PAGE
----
I decided that my little family would create its own traditions. We did, and we kept those traditions until my husband and I parted ways in 1983. After that, my boys and I established our own customs. One of those was that the boys spent Christmas Eve with me and Christmas Day with their father. Another, although I did not realize it the first time I set the menu, was that our Christmas Eve dinner would stay almost exactly the same from year to year. The boys, as well as the friends and family we invited to spend that evening with us every year, counted on seeing the Roasted Beef Tenderloin, Glazed Carrots, Browned Potatoes, homemade Eggnog, and this Appetizer—Caramelized Brie with Almonds and Apples. Every once in a while I would try out something new to see how it went over. If it met the approval of my family and guests, I would include it in the following years' menus. That's how my Red and Green Christmas Salad with Sugared Walnuts,¹ and Peppermint Ice Cream with homemade Hot Fudge Sauce² joined the party.

Today's recipe is so wonderful that you won't believe how simple it is. It's also so rich that you'll want to serve it early in your day's or evening's festivities, so that guests have time before the main course to let it settle. (Really, ½ cup of butter on top of the Brie?) Or you could do like we do and run around the block six times after appetizers and before dinner. (And if you believe that . . . ) I do not recall whether I first tasted the Caramelized Brie at my in-laws' house, or if it was my own creation. I do know that I added sliced almonds and tart apples, and that I have always served it on top of thinly sliced miniature loaves of French bread. The small loaves are the perfect size for appetizers. You can either serve the bread fresh, or bake the slices first and serve it as Crostini. Either way, I hope that you enjoy this part of our Christmas Eve as much as my family does. And who knows, perhaps it will become one your family's holiday traditions!

¹Please see The Cook in Me: Red and Green Salad, in another blog posted on this website.

² Watch for Hot Fudge Sauce with Walnuts in this blog sometime in the next few weeks.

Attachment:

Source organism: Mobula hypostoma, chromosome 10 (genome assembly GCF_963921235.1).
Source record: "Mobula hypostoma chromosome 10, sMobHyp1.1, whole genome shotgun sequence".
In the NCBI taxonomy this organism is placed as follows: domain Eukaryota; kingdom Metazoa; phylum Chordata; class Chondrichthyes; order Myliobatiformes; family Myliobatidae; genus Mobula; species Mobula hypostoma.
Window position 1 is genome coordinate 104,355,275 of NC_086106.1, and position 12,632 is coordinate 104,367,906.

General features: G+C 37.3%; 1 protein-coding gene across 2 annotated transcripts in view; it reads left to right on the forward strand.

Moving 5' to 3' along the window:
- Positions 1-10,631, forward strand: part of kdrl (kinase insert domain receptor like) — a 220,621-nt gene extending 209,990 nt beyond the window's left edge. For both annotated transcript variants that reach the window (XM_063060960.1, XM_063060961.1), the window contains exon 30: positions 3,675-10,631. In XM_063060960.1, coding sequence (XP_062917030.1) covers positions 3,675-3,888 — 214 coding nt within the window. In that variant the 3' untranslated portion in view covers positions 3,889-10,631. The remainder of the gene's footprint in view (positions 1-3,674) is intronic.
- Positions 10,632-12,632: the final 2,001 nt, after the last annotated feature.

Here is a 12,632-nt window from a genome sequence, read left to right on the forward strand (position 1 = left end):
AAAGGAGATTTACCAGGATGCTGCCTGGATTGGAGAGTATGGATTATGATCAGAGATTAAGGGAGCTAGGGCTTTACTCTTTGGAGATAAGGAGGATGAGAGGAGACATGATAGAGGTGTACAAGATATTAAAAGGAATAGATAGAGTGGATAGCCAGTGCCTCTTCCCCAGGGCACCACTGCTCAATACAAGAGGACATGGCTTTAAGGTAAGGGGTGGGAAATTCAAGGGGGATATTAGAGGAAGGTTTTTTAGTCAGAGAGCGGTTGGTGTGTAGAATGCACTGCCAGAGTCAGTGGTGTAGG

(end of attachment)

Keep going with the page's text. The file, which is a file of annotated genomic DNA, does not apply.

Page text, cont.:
© 2012, 2013 The Cook in Me: Christmas Eve and Caramelized Brie with Almonds and Apples by Kathy Striggow

This article may not be reproduced or reprinted in whole or in part without the express written permission of the author.

Caramelized Brie with Almonds and Apples

Caramelized Brie with Almonds and Apples
Caramelized Brie with Almonds and Apples


1-8 inch wheel Brie, whole (1.5 to 2.5 lbs.)

8 oz. Butter, softened (1 stick, NOT margarine)

½ c. Brown Sugar

½ c. Sliced Almonds

2 or 3 finely sliced Granny Smith or other tart apples, dipped in lemon water to prevent browning

Miniature loaves of French or other crusty bread, in thin slices (fresh or toasted as Crostini)


1. Heat oven to 325° F.

2. Unwrap Brie from its packaging and place it in a pie plate or decorative ceramic tart pan. Do not remove the rind from the Brie.

3. Spread softened Butter liberally on top and sides of the Brie.

4. Carefully press the Brown Sugar into the softened Butter on the top and on the sides of the Brie.

5. Sprinkle the Almonds on the top and press them into the Brown Sugar and Butter. Sprinkle more almonds on the bottom of the pan around the sides of the Brie.

6. Bake for approximately 25-30 minutes, or until the Brie is oozing from the top of the wheel and the butter and sugar mix has caramelized.

7. Remove from the oven and serve immediately on thin slices of French or other crusty bread topped with the apple slices and caramelized almonds.

Yield:12-16 Appetizer Servings

©2012 The Cook in Me: Christmas Eve by Kathy Striggow
©1990, 2012 Caramelized Brie with Almonds and Apples by Kathy Striggow